Subventricular zone-derived neural progenitor cells migrate along a blood vessel scaffold toward the post-stroke striatum

Takuro Kojima, Yuki Hirota, Masatsugu Ema, Satoru Takahashi, Ichiro Miyoshi, Hideyuki Okano, Kazunobu Sawamoto

Research output: Contribution to journalArticle

196 Citations (Scopus)

Abstract

The subventricular zone (SVZ) of the adult brain contains neural stem cells that have the capacity to regenerate new neurons after various insults. Brain ischemia causes damage to brain tissue and induces neural regeneration together with angiogenesis. We previously reported that, after ischemic injury in mice, SVZ-derived neural progenitor cells (NPCs) migrate into the striatum, and these NPCs are frequently associated with blood vessels in the regenerating brain tissue. Here we studied the role of blood vessels during the neural regeneration in more detail. BrdU administration experiments revealed that newly generated NPCs were associated with both newly formed and pre-existing blood vessels in the ischemic striatum, suggesting that the angiogenic environment is not essential for the neuron-blood vessel interaction. To observe migrating NPCs and blood vessels simultaneously in damaged brain tissue, we performed live imaging of cultured brain slices after ischemic injury. In this system, we virally labeled SVZ-derived NPCs in Flk1-EGFP knock-in mice in which the blood vessels are labeled with EGFP. Our results provide direct evidence that SVZ-derived NPCs migrate along blood vessels from the SVZ toward the ischemic region of the striatum. The leading process of the migrating NPCs was closely associated with blood vessels, suggesting that this interaction provides directional guidance to the NPCs. These findings suggest that blood vessels play an important role as a scaffold for NPCs migration toward the damaged brain region.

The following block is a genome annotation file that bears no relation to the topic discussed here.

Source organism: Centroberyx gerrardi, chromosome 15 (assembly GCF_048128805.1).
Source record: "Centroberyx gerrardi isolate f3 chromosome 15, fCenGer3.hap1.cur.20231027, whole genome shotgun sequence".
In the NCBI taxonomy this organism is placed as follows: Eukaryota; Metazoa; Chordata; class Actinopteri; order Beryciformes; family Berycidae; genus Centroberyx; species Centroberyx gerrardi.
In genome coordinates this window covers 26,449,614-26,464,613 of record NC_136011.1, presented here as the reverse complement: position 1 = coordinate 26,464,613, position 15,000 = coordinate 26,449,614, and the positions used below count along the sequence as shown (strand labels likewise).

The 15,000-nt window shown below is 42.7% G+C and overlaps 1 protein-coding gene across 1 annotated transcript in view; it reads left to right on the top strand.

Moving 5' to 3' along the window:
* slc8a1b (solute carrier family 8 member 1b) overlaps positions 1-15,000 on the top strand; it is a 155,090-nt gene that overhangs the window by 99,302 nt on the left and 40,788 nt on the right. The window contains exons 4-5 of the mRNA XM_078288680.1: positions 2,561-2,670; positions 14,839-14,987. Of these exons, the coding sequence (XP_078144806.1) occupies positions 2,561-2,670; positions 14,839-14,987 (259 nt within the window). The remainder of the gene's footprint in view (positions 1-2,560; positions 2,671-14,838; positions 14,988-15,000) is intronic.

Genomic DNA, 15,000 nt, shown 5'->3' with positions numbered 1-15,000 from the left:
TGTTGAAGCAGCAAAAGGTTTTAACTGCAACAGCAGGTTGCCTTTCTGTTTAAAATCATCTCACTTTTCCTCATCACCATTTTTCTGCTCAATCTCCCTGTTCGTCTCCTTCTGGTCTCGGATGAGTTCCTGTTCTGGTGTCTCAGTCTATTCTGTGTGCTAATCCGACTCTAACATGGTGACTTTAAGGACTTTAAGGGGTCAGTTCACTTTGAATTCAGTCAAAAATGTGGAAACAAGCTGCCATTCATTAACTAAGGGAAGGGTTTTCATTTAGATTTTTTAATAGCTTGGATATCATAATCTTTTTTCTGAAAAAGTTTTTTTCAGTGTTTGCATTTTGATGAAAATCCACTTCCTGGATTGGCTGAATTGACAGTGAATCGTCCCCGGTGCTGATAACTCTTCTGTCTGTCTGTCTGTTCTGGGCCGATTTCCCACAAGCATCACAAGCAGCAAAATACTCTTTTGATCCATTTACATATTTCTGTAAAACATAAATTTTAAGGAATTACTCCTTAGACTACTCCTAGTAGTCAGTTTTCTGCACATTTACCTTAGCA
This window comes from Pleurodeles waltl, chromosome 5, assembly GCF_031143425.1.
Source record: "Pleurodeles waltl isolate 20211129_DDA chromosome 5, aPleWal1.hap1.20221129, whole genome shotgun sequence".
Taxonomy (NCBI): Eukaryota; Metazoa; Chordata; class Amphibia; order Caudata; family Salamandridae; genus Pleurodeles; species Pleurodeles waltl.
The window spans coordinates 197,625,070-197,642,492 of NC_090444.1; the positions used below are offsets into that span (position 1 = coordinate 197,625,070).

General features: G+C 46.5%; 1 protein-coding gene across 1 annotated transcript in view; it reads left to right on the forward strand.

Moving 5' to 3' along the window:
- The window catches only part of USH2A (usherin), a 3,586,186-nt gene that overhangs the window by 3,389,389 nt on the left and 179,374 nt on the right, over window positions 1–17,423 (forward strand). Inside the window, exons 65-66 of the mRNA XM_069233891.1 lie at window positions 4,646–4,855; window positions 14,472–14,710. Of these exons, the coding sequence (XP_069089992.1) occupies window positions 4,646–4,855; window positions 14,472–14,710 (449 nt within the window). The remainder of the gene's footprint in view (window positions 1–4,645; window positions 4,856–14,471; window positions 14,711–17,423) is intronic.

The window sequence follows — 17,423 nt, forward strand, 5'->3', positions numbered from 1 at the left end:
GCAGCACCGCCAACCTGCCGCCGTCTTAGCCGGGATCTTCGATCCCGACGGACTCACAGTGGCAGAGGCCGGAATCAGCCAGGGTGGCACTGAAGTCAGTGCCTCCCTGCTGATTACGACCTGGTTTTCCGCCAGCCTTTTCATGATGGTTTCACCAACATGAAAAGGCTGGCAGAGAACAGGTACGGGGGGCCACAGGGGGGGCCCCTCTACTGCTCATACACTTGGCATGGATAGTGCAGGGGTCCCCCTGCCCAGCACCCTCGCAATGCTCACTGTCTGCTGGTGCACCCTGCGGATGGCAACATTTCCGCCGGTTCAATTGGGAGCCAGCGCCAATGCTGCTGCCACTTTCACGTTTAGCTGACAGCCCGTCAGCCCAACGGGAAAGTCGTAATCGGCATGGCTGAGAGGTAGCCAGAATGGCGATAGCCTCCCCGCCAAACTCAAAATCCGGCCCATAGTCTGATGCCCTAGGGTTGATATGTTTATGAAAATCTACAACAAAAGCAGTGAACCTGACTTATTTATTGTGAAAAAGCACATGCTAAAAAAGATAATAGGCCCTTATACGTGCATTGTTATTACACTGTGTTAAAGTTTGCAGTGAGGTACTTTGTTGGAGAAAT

Original languageEnglish
Pages (from-to)545-554
Number of pages10
JournalStem Cells
Volume28
Issue number3
DOIs
Publication statusPublished - 2010 Mar 31

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Keywords

  • Angiogenesis
  • Cell migration
  • Live imaging
  • Neural progenitor cells
  • Stroke

ASJC Scopus subject areas

  • Molecular Medicine
  • Developmental Biology
  • Cell Biology

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